Back to top 

Vancouver

Senior citizens now represent 13.5 per cent of the population of the metropolitan area of Vancouver, a ratio lower than the national average, the latest census numbers from Statistics Canada show. 

Newly released census information on age and sex makes it clear that Canadian society is getting older. The data released Tuesday comes from census forms filled out May 10, 2011 — a moment in time when the first of the baby boom generation was turning 65. 

The census showed that 312,900 people in what's known as the census metropolitan area of Vancouver were aged 65 or older. The ratio of 13.5 per cent of the population compares to a national average of 14.8 and a provincial average of 15.7 per cent. 

Five years ago, the 2006 census showed that 12.8 per cent of the metropolitan population of Vancouver were seniors. 

The number of children in the metropolitan region of Vancouver — those 14 and under — has increased since the last census. 

The new data shows that children make up 15.3 per cent of the population. Across Canada, children represent 16.8 per cent of the population and the provincial average is 15.4 per cent. 

Those of working-age population in the Vancouver region — people aged 15 to 64 — represent 71.2 per cent of the area's residents. That’s up from the 2006 census when 70.8 per cent of the population was made up of working-age residents.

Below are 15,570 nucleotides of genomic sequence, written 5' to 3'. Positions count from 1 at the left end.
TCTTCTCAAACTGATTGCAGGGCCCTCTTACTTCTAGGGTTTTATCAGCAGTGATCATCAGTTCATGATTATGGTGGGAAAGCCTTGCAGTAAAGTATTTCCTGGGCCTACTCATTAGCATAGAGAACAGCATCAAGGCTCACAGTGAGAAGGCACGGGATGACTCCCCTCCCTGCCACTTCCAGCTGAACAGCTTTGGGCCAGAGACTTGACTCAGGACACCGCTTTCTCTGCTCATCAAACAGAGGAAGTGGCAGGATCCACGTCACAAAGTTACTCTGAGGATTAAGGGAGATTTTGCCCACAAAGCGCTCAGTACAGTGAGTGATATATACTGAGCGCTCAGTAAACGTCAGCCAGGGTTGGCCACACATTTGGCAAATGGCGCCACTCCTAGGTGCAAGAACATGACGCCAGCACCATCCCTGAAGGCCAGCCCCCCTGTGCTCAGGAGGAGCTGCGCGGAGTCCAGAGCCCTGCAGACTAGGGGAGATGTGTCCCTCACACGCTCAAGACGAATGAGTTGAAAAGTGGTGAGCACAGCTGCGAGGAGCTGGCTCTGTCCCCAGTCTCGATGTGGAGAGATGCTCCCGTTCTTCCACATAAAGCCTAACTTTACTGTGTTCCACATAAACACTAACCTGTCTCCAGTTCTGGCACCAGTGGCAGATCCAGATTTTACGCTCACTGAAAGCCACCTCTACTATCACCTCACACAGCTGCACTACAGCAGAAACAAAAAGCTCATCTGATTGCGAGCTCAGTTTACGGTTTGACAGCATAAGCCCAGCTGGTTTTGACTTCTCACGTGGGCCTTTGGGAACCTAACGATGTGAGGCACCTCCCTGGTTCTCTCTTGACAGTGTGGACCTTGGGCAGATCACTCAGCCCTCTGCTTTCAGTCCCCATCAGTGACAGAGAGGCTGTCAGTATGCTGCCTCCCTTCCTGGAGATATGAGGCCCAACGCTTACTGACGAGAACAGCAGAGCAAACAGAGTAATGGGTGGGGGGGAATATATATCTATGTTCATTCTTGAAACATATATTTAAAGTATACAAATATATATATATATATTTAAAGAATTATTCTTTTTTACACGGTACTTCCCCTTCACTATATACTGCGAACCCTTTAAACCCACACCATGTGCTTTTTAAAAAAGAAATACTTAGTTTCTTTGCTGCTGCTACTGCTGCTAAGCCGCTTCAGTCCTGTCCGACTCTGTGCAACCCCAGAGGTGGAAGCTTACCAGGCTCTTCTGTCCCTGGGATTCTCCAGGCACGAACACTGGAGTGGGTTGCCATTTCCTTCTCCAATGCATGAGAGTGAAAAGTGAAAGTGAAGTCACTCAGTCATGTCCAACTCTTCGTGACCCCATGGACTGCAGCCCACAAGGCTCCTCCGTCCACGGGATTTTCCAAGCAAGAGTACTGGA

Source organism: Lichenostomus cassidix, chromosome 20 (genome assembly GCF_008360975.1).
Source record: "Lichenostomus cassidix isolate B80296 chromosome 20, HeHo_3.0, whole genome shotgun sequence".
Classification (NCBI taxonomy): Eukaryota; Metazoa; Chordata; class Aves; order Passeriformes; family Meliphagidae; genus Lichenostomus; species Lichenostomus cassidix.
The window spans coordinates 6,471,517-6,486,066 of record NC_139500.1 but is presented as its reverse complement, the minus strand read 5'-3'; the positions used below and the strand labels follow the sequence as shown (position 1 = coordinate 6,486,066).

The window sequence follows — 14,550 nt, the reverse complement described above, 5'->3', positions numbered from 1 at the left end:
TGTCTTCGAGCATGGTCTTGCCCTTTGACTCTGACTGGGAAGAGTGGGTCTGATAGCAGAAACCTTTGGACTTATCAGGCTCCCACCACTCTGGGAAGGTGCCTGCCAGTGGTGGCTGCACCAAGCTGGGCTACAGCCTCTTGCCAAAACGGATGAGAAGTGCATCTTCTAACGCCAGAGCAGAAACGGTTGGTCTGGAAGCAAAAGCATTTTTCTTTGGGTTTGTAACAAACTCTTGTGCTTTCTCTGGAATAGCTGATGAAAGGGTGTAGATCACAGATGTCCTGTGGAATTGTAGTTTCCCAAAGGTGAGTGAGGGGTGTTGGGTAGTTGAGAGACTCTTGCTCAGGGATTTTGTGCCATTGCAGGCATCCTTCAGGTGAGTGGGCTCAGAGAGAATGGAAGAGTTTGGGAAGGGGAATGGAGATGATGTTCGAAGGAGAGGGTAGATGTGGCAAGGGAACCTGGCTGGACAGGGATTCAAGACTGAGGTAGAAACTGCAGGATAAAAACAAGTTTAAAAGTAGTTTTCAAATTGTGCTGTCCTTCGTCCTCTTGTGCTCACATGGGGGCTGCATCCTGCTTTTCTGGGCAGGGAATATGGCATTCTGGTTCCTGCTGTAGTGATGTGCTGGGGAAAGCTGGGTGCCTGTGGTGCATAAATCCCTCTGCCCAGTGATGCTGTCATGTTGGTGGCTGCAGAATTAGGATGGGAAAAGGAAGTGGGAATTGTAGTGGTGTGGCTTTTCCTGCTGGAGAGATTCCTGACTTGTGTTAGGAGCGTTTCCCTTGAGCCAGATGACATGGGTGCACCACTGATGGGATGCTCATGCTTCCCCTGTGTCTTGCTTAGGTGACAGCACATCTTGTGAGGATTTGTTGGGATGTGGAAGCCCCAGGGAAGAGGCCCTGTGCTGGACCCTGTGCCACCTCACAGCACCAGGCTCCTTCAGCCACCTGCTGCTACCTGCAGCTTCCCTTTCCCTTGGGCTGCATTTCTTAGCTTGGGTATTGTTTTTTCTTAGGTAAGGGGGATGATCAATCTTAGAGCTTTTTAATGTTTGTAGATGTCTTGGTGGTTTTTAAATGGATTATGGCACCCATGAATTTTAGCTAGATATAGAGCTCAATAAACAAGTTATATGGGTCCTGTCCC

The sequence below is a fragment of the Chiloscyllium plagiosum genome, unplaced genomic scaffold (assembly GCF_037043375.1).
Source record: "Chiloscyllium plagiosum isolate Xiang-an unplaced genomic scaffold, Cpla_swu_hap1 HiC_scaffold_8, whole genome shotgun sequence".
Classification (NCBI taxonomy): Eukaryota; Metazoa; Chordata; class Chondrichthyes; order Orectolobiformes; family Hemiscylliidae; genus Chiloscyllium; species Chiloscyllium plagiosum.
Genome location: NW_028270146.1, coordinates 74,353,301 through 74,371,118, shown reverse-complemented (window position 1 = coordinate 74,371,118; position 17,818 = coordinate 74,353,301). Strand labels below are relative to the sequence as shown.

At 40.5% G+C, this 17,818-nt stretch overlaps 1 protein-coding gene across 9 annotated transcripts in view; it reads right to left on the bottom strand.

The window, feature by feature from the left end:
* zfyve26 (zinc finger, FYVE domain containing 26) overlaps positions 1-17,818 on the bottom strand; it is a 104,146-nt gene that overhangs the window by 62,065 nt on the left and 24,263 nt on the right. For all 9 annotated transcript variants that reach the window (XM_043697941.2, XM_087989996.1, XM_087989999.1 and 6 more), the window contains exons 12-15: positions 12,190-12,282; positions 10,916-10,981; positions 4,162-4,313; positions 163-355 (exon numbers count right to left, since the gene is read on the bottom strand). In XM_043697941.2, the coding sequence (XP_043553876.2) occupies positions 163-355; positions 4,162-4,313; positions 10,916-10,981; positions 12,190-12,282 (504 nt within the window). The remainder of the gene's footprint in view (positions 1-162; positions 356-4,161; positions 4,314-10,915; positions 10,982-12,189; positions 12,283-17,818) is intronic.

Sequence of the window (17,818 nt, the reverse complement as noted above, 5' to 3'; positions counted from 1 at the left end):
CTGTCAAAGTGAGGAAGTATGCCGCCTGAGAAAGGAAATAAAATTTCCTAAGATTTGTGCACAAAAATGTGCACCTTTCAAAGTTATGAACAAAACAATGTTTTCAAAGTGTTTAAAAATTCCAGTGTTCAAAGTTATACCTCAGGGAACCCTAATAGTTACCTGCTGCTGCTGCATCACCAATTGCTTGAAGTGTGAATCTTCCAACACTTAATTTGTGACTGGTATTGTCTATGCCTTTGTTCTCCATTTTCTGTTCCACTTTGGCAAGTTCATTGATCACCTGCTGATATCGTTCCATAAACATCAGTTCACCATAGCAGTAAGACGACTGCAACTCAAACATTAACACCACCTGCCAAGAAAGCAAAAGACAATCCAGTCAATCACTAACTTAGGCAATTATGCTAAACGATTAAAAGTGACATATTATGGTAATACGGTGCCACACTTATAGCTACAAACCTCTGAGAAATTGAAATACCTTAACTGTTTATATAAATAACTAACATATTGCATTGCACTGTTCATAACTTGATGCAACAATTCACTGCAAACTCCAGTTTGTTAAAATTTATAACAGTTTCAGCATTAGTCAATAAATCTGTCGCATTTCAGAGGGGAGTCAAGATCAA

The median age of the metropolitan Vancouver area was 40.2 years, compared with 39.1 years in 2006. 

Back to top 

Victoria

Senior citizens now represent 18.4 per cent of the population of the metropolitan area of Victoria, a ratio higher than the national average, the latest census numbers from Statistics Canada show. 

Newly released census information on age and sex makes it clear that Canadian society is getting older. The data released Tuesday comes from census forms filled out May 10, 2011 — a moment in time when the first of the baby boom generation was turning 65. 

The census showed that 63,440 people in what's known as the census metropolitan area of Victoria were aged 65 or older. The ratio of 18.4 per cent of the population compares to a national average of 14.8 and a provincial average of 15.7 per cent. 

Five years ago, the 2006 census showed that 17.8 per cent of the metropolitan population of Victoria were seniors. 

The number of children in the metropolitan region of Victoria — those 14 and under — has decreased since the last census. 

The new data shows that children make up 13.1 per cent of the population. Across Canada, children represent 16.8 per cent of the population and the provincial average is 15.4 per cent. 

Those of working-age population in the Victoria region — people aged 15 to 64 — represent 68.5 per cent of the area's residents. That's up from the 2006 census when 68.1 per cent of the population was made up of working-age residents. 

The median age of the metropolitan Victoria area was 44.2 years, compared with 43.1 years in 2006.

Back to top